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Strang slated for facelift


The existing Frank R. Strang Senior Center on Lovell Heights Road.- Dan Barile/farragutpress
Glass and more glass is the key ingredient a Farragut architect plans to use to update a West Knox senior center next year.

Gregor Smee, a Farragut resident and architect for Cockrill Design & Planning, is the project architect for the expansion of the Frank B. Strang Senior Center in the Lovell Heights area off Kingston Pike.

“The building is a 30-year-old library,” Smee said. “Five years ago when (the county) opened the new library in Farragut, this building became the Frank Strang Senior Center.”

He added that being a library was one of the drawbacks to the site in that “it looks like a library.”

Smee noted that the aesthetics of a library are not conducive to the seniors that use the center.

“The seniors that use this center are young and vibrant for seniors,” he said. “The average age in there is 50 and 60, and they’re doing high impact aerobics. It’s not a nursing home. It’s not an old folk’s home. This is a recreation and activity center full of a lot of life and activity.”

Smee said that factor was key in influencing the preliminary designs for the building, which call for a big multi-purpose room with lots of glass.

“In a library you plan to control light,” he said. “Don’t fade the books, don’t age the books. So, there is so very little light, that building has so very little natural lighting.”

Smee said, “We want people to see what’s going on inside, and we want people inside to be able to see outside.”

Smee said the $500,000 renovation is still in its preliminary stages.

“Last Friday, we made our first stab at schematic drawings of what the building will look like and the floor plan,” he said. “We know we have to curtail some to stay in the budget, but at first you dream big, think big and then cut back a little bit. That’s where we are right now. We’re getting our first estimates and beginning to look at how we can keep it in budget.”

Smee is not a stranger to remodeling Knox County senior centers. He got his feet wet by working on the John T. O’Connor addition and renovation five years ago.

That building was “not a converted library,” he said, “we didn’t have the same issues. Although, it did need a facelift. It was tired looking. And so, it got a significant facelift.”

Smee said the Strang renovation offered many challenges to design since the building is land locked.

We’ll be “coming toward the street,” he said. “(The center) cannot afford to lose any parking. In fact, we need to get down and talk to Knox County about the fact that we’re going to have more building than we have parking, but there just isn’t any. We’re really landlocked with it. So we’re coming out forward onto the grassy spaces. The only place we can grow.”

Smee said the expansion would entail bringing either side of the center section forward, which will create a courtyard in the middle. In the back of the building, two small additions will be built, replacing two storage sheds, to accommodate storage and additional restrooms.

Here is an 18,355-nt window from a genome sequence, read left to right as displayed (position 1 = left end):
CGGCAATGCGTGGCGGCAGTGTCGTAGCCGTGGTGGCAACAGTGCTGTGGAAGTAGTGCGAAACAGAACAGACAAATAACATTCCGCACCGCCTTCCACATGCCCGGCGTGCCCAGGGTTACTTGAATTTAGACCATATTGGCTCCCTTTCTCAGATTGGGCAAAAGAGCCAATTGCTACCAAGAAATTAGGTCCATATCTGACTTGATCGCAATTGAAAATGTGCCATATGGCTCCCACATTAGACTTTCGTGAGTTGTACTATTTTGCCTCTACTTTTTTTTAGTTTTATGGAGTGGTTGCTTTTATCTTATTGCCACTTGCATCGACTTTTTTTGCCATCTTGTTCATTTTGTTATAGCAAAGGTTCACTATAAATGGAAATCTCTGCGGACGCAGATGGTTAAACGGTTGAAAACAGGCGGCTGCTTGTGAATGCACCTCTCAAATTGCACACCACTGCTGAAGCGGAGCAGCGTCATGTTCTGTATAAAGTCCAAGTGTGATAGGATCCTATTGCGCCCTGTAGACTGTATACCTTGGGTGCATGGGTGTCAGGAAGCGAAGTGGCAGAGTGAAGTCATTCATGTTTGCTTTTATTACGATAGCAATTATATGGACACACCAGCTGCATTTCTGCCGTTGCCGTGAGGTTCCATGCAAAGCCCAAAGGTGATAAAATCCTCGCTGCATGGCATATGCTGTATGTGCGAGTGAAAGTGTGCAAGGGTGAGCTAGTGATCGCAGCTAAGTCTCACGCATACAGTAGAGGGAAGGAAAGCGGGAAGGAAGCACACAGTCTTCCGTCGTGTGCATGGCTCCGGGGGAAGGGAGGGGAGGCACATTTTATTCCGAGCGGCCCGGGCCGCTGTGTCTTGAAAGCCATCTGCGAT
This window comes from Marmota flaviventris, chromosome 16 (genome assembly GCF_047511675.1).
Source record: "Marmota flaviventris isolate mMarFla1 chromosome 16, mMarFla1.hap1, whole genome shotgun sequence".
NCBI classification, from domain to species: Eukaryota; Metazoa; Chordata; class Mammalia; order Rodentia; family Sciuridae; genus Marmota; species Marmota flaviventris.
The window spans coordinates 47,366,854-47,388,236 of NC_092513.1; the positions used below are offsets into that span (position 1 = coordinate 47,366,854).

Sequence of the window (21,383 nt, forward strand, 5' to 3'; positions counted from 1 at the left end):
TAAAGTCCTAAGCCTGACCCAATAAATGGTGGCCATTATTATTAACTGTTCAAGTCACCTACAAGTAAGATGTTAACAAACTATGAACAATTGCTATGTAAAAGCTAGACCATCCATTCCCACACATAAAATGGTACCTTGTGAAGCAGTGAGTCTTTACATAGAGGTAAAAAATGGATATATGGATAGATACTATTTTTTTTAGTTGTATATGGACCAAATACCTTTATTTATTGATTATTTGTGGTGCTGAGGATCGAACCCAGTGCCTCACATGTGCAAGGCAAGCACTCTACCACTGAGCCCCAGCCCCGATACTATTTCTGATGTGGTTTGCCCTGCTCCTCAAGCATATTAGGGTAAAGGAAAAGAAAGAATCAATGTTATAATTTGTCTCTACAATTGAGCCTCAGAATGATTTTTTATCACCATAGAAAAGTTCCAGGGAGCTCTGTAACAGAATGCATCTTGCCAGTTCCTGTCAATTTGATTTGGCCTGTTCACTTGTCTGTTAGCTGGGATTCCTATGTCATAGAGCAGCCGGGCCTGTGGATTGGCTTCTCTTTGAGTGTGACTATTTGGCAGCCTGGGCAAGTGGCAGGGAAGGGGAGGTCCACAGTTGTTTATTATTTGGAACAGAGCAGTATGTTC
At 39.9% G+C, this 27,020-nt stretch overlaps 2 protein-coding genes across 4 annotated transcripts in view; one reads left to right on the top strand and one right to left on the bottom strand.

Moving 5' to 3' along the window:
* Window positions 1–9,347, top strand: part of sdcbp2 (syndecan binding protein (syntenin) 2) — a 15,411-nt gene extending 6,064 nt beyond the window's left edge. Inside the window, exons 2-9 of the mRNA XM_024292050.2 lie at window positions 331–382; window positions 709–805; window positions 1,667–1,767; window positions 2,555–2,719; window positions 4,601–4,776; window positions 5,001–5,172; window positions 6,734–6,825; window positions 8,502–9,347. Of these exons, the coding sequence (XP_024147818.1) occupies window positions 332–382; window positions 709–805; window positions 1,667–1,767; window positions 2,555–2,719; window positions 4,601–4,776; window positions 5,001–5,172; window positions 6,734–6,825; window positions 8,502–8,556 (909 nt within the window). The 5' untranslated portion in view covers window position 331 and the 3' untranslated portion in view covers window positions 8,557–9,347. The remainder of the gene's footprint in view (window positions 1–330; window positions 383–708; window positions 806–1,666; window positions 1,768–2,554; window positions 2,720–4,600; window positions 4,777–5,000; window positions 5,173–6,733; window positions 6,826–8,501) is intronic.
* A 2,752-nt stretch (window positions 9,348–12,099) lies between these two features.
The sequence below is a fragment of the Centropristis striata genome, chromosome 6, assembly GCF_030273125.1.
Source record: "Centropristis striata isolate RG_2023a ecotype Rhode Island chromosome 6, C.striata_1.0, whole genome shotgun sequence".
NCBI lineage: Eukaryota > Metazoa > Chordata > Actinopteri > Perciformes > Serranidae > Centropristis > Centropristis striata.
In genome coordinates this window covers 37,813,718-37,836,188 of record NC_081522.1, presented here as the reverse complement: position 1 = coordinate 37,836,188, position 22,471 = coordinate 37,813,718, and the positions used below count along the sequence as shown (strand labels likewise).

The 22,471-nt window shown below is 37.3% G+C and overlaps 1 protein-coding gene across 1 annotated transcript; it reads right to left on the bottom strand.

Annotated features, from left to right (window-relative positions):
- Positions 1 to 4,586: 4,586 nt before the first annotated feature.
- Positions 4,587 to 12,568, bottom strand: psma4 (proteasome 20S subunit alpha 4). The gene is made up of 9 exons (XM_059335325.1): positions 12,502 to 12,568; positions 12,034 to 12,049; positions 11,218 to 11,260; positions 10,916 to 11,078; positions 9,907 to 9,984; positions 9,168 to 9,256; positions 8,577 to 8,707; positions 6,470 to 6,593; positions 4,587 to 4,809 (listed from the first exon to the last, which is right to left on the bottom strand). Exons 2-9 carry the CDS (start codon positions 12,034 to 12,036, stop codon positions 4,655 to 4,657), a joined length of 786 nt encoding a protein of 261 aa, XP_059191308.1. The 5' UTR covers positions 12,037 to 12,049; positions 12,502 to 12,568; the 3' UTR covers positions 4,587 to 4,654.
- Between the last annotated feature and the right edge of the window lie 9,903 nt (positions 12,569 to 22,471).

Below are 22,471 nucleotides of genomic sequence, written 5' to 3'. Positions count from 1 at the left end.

The existing building is about 4,500 square-feet and Smee said the plans call for an additional 2,500 to 2,800 square-feet, making the addition approximately 50 percent.

Smee said the majority of the space would be in two large multi-purpose rooms, with lots of glass.

The courtyard will be approximately 20 feet by 40 feet.

Smee said the designer in charge of the plans is Margaret Butler.

“Margaret Butler, our designer who is working on the design for the Frank Strang, designed all of the housing for the Mechanicsville Hope VI project,” he said. “They take old projects – University Homes, in this case – and tear them down, and build nice single-family and duplex residences with an urban kind of walkable neighborhood and urban design feel to it.”

Cynthia Finch, Knox County senior director of community services, said the county “allocated a half-million dollars for the expansion of the Frank Strang Center, with hopes to increase the capacity, to provide more programs and services for seniors on that end of our community.”

Finch said the key to expanding the Strang center was “this generation of seniors are more into leisure recreation, being more physically fit, having more programs and services that are mobile, and not necessarily social service” programs.

Finch said several meetings were held at the center quizzing seniors on what their needs are and what programs and services they would like to see in place at the Strang Center. She said the response told the county that the community of seniors would like to have more area to play cards, like bridge, to expand technology with more computers and a larger computer room, to have more access with evening programs, and additional restroom facilities able to accommodate more disabled and handicapped seniors.

Finch said the planned expansion would require cooperation from area business with regard to parking.

“It’s going to be tight,” she said, “our neighbors have always bee cooperative. This expansion will now allow us to offer evening programs. We want evening programs, we want to have access on weekends.”

Smee said that the plans call for ground breaking on the project to occur in January with completion of the project to be sometime in June 2004. Preliminary drawings for the project are now on display at the Frank R. Strang Senior Center, 109 Lovell Heights Road.

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